Only a fool would deny the influence magazine editors Hugo Gernsback, John W Campbell and Michael Moorcock had on science fiction. So to suppose that editors still wield such influence over short form science fiction is not that much of a stretch of the imagination. I put together some pie charts of the contents of the year’s best anthologies for 2011 to test the truth of this. Perhaps it was unsurprising that the biggest markets in terms of readership provided the most stories for the anthologies. Writers will send their best works to where it will earn the most money and be read by the most people. But the editor still has to buy it. It could be arguing they’re just siphoning off the cream of the crop, but that would have to assume their taste plays absolutely no part in their purchasing decision. And that’s unlikely.
So, I put up some numbers, but it wasn’t enough for some people. Who chose to sneer on Twitter at my post. (To be fair, one did then apologise, and we went on to have an interesting discussion on the topic.) One of their criticism was “rotating editors” – but Gardner Dozois has been doing his year’s best anthology for twenty-nine years, Hartwell and Cramer for seventeen years. Sheila Williams has been editing Asimov’s since 2004, and it was Dozois for eighteen years before that; Stanley Schmidt has edited Analog since 1978, and retired only this year. Gordon Van Gelder has been the editor of F&SF since 1997 and its publisher since 2000. Not much rotation there.
David Hartwell, in a comment on my post, raised the point that year’s best anthologies are commercial endeavours. It’s a valid observation. Stephen King, for example, may not have written one of the absolute best stories of the year, but if it’s good enough for inclusion, then putting his name on the cover could help sell a few more copies. Plenty of people have said that year’s best anthologies aren’t really “best”. Fair enough. But it does devalue the term. If something is not the best, is not chosen solely because it is of the best quality, then it’s not, er, the best. Mind you, An Anthology of Good Stories Published In The Previous Year Which [editor’s name] Has Selected For Reasons Of Taste, Quality And Commercial Appeal probably wouldn’t fit on the front of a massmarket paperback.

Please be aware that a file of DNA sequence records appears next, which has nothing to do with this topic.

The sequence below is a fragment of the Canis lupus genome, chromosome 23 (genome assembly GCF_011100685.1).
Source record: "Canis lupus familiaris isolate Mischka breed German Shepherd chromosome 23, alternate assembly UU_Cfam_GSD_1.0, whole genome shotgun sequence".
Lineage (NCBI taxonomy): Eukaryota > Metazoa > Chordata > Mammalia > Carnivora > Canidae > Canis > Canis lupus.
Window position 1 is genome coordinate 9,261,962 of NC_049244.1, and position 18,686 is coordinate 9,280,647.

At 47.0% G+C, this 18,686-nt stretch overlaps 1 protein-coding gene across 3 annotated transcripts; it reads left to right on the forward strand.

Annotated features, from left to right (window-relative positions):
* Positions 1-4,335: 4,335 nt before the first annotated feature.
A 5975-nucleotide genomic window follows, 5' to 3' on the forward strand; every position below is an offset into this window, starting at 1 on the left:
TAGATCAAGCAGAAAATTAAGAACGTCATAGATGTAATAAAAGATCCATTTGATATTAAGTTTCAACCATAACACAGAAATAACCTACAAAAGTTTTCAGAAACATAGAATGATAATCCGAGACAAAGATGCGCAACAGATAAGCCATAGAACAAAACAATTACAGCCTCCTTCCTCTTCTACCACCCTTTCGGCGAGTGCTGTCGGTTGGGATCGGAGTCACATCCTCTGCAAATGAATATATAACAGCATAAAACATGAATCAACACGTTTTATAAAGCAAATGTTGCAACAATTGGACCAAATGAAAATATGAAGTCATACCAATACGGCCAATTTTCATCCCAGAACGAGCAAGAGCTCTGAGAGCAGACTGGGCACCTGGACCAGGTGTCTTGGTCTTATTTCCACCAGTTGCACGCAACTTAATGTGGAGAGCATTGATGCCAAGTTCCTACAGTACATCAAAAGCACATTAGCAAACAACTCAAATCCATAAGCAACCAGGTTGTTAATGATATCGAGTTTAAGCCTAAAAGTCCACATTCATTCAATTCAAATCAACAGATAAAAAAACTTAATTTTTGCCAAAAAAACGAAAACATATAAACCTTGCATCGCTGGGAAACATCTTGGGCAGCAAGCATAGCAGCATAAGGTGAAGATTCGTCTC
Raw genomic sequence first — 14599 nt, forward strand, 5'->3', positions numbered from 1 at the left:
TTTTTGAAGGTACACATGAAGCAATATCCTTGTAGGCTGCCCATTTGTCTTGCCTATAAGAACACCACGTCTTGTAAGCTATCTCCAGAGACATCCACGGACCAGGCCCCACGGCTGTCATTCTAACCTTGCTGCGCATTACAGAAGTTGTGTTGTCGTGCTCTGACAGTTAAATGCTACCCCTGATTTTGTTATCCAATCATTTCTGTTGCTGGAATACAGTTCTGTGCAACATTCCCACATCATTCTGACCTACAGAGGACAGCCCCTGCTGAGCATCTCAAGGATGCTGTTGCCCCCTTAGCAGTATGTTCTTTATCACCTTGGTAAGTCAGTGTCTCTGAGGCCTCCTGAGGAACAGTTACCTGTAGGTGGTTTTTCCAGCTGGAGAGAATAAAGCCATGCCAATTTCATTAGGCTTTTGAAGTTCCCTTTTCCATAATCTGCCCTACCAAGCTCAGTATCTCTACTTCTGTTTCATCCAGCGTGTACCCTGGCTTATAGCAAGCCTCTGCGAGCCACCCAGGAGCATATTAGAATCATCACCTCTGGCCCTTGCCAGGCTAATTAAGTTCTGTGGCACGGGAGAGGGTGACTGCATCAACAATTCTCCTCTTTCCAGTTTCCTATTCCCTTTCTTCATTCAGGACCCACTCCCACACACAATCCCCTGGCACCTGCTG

It seems plain that the single biggest factor affecting genre fiction is the number of units shifted of genre books. Publishers publish books to make money, and if a book of a particular type does well they’ll naturally want to publish books of a similar type. Successful authors become well-known – often it’s their name alone which sells the books (cf the thriller sweatshops of James Patterson and Clive Cussler; or Virginia AndrewsTM). Hugo voters, faced with a ballot of novels they’ve not read, will often as not plump for the one by the author whose name they recognise, or have read and enjoyed in the past. The appeal of those names can carry across to short fiction – though now that shortlisted short fiction is routinely given free to voters (in both the Hugo and BSFA awards), you’d hope their decision would be based solely on the quality of the stories. Big names on the covers of fiction magazines will sell more copies of an issue than the names of unknowns…
Names have weight. Especially in a small group like the science fiction community. How many people have I heard explain Connie Willis’ Hugo win last year as the result of her being “a nice person”? Her book(s) was shortlisted for the award, but she won it. And some people’s writing will be preferred over others. Even by editors. Who have chequebooks, and can make good use of their choices. There have been, and likely will continue to be, magazines who routinely publish work by certain authors to the mystification of everyone – some people might perhaps remember UK small press magazine Dream from the 1980s and an author whose stories appeared in it regularly…
Science fiction is neither monolithic nor homogenous. Nor is the community which both supports it and feeds off it. Sf can be affected by a number of things; some parts can be affected while others are not. Despite being a written genre, it has been changed by individual films, Star Wars being the classic example. Changes in taste in short fiction rarely impact novels, but the reverse is not uncommon. As editors develop the characters of their magazines and so build up “stables” of writers, so they play a part in shaping genre fiction at short lengths. As anthologists turn to the same small number of names to provide reliably entertaining content, so do those names carry greater weight and their style of sf come to be reflected wider in the genre. As publishers rub hands gleefully at the runaway success of an author, so they start looking around for more material to capitalise on that success. And so on.
So no, it’s not stupid to imagine that editors and year’s best anthologies still have influence on science fiction. It’s stupid to imagine they don’t.